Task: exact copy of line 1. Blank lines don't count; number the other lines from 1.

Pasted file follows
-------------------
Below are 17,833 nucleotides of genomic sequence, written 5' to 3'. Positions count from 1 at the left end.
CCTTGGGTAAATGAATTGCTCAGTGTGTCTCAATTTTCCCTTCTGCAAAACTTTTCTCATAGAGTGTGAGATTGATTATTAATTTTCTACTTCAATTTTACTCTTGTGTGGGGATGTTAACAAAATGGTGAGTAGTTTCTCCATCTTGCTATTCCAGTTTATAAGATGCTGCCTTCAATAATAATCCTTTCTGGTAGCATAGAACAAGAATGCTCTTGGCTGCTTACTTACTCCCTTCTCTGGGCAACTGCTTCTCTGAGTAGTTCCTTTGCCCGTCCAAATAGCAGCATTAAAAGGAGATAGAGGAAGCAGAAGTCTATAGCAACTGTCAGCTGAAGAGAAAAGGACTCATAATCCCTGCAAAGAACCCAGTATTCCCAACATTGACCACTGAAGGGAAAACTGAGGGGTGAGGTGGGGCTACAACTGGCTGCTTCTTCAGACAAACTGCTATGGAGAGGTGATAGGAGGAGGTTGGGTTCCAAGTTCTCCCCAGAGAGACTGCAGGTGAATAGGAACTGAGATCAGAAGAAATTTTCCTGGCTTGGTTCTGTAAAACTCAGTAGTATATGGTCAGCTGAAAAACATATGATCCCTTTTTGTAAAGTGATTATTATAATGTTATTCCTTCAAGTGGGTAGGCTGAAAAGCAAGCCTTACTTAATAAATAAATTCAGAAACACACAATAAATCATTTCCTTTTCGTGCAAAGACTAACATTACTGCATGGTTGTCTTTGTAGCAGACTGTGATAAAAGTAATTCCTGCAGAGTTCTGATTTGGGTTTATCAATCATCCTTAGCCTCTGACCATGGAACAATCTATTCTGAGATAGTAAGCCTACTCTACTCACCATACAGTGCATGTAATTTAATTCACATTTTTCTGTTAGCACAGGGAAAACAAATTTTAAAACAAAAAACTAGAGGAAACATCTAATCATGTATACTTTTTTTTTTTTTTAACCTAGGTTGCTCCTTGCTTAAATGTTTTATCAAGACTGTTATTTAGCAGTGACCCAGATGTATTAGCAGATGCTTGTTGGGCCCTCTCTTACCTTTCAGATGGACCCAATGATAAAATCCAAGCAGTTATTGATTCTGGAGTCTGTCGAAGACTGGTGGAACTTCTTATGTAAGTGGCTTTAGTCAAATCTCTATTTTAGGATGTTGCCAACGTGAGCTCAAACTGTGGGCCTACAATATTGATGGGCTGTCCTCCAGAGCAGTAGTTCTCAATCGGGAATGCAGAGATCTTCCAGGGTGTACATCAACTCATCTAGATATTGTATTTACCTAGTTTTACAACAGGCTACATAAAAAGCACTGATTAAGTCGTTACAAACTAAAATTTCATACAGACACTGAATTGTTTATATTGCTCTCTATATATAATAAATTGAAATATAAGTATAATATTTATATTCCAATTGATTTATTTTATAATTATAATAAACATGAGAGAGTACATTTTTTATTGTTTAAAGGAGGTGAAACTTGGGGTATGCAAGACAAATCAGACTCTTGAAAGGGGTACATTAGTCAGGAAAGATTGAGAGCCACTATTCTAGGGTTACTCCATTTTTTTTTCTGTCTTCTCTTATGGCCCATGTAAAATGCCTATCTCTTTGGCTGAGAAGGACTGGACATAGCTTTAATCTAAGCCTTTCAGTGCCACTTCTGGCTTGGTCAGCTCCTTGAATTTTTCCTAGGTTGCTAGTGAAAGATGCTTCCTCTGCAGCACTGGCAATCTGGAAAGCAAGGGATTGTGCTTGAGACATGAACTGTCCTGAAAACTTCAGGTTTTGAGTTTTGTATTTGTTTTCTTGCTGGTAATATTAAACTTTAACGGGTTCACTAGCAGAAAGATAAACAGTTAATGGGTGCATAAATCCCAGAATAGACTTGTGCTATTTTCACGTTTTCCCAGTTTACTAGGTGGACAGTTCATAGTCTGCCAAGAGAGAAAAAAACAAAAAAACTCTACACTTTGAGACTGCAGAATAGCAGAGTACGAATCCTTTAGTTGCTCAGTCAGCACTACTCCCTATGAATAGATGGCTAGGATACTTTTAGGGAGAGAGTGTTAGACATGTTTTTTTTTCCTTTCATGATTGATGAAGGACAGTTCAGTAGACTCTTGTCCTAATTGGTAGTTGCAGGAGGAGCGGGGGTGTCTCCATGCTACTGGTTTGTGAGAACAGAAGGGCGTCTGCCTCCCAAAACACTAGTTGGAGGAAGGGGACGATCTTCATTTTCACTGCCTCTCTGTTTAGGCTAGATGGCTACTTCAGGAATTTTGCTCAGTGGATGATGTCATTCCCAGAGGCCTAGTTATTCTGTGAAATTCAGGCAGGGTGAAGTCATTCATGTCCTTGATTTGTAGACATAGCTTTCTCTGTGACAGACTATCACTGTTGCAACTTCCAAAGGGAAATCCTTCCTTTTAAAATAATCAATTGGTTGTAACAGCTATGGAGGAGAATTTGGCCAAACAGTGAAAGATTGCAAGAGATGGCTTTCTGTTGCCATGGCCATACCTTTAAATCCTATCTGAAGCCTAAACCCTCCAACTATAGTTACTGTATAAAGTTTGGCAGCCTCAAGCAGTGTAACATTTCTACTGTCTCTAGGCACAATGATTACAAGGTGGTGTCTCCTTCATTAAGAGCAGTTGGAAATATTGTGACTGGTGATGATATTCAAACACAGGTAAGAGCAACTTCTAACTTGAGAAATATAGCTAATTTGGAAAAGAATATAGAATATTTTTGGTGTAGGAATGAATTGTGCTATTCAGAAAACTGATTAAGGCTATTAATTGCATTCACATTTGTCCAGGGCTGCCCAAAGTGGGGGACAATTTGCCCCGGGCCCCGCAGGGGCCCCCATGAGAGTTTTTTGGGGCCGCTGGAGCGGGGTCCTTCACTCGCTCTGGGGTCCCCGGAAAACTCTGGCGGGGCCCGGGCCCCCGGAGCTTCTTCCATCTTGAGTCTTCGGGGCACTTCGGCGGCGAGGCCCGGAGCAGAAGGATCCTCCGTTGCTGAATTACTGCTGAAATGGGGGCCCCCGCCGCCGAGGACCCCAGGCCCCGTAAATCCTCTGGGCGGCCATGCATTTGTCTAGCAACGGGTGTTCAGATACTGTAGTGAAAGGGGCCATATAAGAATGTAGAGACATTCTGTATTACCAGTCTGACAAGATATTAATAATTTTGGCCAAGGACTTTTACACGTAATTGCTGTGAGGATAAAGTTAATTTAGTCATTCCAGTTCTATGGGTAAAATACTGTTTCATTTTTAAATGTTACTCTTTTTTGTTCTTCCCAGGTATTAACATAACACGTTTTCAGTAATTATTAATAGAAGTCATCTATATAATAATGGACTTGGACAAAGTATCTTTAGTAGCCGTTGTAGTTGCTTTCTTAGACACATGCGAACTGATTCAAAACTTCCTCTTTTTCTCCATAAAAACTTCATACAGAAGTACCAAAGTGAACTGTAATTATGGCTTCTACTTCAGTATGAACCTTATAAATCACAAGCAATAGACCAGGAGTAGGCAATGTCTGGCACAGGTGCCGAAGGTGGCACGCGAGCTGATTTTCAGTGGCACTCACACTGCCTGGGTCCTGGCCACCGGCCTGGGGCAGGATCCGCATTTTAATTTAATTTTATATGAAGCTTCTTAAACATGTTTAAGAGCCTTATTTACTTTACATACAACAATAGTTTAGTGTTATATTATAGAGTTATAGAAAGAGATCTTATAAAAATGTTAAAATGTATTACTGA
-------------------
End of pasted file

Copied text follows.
Below are 17,833 nucleotides of genomic sequence, written 5' to 3'. Positions count from 1 at the left end.